By noon on 4 August 1914 the main German armies were marching into Belgium. The Belgians had fortified Liege with six forts containing heavy guns and a network of gun positions. The forts were held by General Gérard Leman with 22,000 men.
The Liege forts held out until 15 August German general von Emmich brought up heavy siege mortars. The new guns fired shells weighing almost a tonne and smashed the Belgian forts.
When German soldiers entered the Liege forts, they found General Leman senseless and badly wounded, and took him prisoner. When Leman came to, he asked von Emmich “Please put in your despatch that I was unconscious and did not surrender.” Von Emmich did as requested.
The German advance into Belgium was swift. Many Belgian reservists did not have time to reach a depot to get their uniforms. They began cutting telephone wires and ambushing German supply wagons while still wearing civilian clothes.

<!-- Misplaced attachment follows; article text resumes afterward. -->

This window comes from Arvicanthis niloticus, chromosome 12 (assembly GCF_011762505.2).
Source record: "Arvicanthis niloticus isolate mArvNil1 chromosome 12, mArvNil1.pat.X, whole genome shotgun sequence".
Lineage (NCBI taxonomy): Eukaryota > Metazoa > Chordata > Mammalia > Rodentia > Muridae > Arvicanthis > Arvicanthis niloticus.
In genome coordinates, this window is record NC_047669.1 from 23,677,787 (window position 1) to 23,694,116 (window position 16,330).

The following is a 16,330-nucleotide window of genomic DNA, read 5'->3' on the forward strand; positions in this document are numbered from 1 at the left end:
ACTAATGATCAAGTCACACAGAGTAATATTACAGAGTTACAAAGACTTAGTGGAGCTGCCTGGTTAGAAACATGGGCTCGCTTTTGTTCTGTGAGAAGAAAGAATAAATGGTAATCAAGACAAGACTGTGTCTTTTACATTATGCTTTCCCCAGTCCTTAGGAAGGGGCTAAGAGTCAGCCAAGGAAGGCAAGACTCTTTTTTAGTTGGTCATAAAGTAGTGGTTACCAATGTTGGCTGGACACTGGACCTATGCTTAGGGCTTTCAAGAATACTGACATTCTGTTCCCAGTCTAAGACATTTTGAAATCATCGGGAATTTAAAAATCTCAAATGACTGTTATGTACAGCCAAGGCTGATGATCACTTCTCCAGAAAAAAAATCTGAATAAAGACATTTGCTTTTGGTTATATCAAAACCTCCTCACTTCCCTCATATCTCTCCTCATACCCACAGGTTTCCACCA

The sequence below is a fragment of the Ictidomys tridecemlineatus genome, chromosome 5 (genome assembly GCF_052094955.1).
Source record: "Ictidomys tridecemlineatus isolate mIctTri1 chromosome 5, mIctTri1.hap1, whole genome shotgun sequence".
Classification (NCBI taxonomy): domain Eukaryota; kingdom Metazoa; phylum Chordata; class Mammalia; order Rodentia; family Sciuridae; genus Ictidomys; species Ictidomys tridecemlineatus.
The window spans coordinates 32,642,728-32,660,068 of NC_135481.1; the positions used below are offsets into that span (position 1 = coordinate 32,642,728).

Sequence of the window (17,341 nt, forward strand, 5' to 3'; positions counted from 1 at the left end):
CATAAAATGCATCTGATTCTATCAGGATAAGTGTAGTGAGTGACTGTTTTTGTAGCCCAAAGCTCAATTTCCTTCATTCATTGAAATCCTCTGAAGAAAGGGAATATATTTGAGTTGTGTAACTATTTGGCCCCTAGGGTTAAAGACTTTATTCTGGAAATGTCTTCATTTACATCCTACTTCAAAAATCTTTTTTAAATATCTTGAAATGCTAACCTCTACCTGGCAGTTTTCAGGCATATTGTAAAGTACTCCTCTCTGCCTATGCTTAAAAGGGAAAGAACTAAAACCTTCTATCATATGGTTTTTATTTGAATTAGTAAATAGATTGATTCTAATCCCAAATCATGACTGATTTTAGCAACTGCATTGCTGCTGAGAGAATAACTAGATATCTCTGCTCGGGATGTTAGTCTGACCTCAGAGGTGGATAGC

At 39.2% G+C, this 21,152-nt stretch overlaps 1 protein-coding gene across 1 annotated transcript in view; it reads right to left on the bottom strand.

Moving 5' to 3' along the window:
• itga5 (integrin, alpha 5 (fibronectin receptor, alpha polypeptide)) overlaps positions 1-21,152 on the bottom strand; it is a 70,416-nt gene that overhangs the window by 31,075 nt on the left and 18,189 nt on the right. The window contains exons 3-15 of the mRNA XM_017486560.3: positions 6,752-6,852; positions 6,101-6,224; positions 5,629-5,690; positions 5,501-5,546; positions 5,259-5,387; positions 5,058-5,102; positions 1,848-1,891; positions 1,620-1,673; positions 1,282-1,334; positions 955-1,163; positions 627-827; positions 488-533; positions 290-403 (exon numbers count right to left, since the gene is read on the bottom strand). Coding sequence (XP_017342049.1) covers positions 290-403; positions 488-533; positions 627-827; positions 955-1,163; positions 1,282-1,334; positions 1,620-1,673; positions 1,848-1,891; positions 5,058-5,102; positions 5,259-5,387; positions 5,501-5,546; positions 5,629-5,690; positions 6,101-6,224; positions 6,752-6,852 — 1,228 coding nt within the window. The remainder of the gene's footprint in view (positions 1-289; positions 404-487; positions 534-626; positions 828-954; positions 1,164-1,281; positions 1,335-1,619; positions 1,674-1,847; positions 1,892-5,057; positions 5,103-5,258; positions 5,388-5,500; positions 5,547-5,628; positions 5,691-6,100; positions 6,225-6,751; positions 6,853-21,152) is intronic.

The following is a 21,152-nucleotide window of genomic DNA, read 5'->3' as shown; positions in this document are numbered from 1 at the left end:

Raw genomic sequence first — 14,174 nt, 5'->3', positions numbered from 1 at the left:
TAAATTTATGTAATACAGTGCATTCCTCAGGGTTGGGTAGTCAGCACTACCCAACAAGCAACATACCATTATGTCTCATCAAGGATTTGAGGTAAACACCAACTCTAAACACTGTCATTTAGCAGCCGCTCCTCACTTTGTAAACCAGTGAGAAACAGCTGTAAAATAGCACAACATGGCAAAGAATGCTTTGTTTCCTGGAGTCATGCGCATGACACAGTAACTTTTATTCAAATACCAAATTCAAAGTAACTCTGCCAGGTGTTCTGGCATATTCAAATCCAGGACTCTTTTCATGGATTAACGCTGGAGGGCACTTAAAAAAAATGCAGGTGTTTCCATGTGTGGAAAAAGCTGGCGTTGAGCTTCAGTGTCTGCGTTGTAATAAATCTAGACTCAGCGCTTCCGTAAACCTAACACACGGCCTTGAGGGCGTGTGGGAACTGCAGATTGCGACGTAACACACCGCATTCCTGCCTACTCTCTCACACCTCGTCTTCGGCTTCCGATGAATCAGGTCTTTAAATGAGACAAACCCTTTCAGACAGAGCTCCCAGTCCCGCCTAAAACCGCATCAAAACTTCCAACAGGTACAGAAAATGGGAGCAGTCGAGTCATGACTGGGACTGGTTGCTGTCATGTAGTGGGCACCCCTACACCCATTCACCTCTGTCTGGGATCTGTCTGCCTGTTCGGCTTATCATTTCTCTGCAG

The Germans declared that it was against the rules of war for civilians to attack soldiers. In reprisal they executed dozens of hostages and burned the city of Louvain.
The Belgian army continued to fight as it retreated before the German invasion. Soon Belgium became known as “Brave Little Belgium” for standing up to the mighty German army.
Meanwhile, the French had invaded Germany at Sarrebourg and Morhange. The French 2nd Army pushed back the army of Prince Rupert of Bavaria. The French soon occupied most of the territory they had lost to Germany in 1871.
Britain began sending troops to France on the way to help Belgium. One of the first to arrive was Lieutenant R.N. Vaughan of the Royal Flying Corps who landed his aircraft at Boulogne on 13 August. He was immediately arrested by the French who thought he was an Austrian spy.
British and French newspapers exaggerated the stories of German reprisals in Belgium. They were called “German atrocities”. The newspapers printed drawings of German soldiers bayonetting women and babies.